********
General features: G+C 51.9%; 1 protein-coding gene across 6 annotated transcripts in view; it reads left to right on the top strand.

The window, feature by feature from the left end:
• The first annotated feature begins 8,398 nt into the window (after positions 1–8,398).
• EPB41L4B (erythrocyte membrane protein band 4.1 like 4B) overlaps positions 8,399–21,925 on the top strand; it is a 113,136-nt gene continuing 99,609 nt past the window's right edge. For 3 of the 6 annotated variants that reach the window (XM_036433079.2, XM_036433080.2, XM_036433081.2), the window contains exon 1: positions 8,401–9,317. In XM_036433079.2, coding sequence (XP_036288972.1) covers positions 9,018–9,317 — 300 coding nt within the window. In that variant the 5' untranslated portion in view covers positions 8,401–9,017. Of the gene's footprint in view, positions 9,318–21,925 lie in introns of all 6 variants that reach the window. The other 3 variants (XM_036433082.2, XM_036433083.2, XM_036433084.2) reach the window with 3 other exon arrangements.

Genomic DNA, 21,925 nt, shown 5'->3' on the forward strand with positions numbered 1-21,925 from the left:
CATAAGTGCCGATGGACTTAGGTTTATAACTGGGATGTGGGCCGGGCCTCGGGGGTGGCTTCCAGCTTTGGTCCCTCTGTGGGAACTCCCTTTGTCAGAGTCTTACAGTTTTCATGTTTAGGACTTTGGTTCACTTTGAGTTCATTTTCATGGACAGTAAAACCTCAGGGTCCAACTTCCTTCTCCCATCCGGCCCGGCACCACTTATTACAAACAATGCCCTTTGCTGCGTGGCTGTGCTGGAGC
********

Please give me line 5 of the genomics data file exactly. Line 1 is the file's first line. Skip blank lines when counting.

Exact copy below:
Genomic DNA, 21,925 nt, shown 5'->3' on the forward strand with positions numbered 1-21,925 from the left: